To understand the impact of texture bandwidth on the rendering time (large items such as the ground or a wall are good examples), do the following:
Select Full Tree from the drop-down list in the Scene Overview pane.
Select all ergs. Ergs will be highlighted in the Visualization pane.
Go to the Texture tab and right-click on a big texture and chose "Select all Ergs that use this texture" from the context menu.
Go to the Render Target Viewer pane. From the Selected ergs drop-down list select Normal.
In the Texture tab, move the Clamp to Mip slider to a large number.
The largest number on the slider corresponds to the smallest mip level.
When the scene re-draws, you should see the detail disappear, and the geometry will be a flat color at the smallest mip level.
If reducing the mip level for the selected ergs significantly reduces the rendering time, then texture bandwidth may be a bottleneck, and if the change in visual quality is acceptable, you can gain speed by using a smaller texture.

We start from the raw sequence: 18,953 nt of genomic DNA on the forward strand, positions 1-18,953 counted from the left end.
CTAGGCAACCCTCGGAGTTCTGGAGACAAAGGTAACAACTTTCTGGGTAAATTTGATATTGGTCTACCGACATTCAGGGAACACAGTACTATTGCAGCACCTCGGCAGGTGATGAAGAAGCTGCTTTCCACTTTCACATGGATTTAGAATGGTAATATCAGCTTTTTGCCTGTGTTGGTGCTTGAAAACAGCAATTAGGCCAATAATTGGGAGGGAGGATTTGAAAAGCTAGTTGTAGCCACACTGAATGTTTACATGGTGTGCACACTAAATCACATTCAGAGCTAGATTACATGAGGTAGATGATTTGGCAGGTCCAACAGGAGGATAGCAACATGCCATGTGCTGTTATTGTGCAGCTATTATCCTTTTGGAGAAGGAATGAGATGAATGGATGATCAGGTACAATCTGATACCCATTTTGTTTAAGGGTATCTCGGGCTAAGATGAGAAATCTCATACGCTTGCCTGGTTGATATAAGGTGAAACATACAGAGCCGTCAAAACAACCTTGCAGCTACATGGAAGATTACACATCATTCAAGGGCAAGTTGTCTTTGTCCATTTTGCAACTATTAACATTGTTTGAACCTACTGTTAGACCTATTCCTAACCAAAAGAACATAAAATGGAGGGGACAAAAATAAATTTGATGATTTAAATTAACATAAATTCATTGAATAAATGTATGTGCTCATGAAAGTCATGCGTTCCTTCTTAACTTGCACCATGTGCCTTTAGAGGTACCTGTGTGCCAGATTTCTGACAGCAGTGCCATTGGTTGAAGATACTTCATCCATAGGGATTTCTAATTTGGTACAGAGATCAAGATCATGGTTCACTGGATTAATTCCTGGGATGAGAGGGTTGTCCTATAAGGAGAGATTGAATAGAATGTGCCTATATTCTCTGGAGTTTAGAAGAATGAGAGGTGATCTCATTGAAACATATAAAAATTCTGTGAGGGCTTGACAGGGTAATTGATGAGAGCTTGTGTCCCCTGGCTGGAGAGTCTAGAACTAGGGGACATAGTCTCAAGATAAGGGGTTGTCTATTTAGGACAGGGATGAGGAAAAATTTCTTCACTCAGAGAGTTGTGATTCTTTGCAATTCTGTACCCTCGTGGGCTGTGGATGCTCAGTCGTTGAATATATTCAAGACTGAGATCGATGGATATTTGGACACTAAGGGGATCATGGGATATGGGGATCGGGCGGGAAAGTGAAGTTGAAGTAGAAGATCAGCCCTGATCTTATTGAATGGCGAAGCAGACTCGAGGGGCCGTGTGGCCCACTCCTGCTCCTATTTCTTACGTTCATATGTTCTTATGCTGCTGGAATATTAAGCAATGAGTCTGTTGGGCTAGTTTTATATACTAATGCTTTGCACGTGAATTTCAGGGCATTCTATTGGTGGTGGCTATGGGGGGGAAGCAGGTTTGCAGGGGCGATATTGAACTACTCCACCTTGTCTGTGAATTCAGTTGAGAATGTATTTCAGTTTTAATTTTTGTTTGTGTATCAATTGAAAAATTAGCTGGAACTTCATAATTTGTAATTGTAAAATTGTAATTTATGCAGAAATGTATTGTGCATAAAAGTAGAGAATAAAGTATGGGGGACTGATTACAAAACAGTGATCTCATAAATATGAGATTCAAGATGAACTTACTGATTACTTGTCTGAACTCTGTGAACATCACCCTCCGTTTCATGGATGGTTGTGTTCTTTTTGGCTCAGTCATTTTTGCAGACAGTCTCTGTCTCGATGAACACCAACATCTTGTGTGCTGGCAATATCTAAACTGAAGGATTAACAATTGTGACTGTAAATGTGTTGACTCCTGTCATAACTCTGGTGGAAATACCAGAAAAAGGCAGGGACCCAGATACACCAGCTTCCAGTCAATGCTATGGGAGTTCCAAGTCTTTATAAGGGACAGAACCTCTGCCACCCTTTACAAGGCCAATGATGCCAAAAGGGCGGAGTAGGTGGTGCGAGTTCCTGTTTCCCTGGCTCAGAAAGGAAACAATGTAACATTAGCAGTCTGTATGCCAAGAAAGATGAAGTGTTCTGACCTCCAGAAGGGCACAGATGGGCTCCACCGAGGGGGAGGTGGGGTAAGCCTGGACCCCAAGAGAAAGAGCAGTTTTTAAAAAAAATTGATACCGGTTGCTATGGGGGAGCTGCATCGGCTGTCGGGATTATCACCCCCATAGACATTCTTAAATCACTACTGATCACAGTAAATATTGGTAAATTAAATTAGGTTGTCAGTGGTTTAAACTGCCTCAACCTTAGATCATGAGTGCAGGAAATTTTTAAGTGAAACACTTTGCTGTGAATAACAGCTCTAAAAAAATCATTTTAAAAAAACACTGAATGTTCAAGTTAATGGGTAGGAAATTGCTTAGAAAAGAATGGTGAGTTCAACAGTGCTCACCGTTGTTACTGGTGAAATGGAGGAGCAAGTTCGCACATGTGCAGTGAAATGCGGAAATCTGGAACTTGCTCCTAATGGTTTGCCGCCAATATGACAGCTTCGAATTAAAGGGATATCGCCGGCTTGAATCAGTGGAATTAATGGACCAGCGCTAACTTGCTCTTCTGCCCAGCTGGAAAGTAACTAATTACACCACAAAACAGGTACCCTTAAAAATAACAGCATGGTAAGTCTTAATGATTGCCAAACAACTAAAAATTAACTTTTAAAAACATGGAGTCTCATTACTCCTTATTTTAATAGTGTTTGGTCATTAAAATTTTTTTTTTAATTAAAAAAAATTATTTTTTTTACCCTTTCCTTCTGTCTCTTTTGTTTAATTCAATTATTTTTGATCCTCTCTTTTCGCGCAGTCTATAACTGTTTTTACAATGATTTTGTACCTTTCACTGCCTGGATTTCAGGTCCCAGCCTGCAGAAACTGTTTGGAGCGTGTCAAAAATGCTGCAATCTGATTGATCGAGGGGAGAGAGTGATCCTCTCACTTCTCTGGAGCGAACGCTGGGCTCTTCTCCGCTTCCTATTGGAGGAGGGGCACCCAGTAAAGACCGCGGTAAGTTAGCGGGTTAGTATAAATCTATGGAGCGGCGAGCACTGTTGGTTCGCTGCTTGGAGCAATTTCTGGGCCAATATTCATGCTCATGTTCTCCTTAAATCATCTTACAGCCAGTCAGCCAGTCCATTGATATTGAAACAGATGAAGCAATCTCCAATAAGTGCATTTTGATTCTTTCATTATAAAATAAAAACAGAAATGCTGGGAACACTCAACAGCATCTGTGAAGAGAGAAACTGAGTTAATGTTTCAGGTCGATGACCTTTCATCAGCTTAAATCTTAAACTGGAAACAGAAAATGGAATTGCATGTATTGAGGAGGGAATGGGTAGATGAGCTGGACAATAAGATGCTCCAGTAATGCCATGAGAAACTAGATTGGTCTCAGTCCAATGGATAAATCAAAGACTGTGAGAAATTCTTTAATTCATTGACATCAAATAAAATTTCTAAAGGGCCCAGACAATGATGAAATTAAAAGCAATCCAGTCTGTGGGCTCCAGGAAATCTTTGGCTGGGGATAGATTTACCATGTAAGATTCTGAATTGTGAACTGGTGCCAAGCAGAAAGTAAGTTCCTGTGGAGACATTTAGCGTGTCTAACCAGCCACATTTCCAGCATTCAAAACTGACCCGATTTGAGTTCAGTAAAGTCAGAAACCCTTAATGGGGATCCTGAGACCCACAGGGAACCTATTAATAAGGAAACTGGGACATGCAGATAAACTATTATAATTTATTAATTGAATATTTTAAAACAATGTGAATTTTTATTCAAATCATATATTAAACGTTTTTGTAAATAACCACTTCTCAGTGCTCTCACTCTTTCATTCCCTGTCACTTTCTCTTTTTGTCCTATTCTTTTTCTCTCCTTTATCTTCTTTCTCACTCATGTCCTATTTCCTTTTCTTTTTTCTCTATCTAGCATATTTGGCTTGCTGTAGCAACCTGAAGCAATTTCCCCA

If there is little or no visual difference in the scene when using a smaller mip level, then you are wasting texture bandwidth for this scene, and you can regain some texture memory by using a smaller texture. This usually happens when geometry is rendered smaller than expected. The hardware (in standard filtering modes) always chooses the best match for the screen pixels being displayed. So, the top-level mip will not be used if the geometry being rendered is significantly smaller than the resolution of the texture.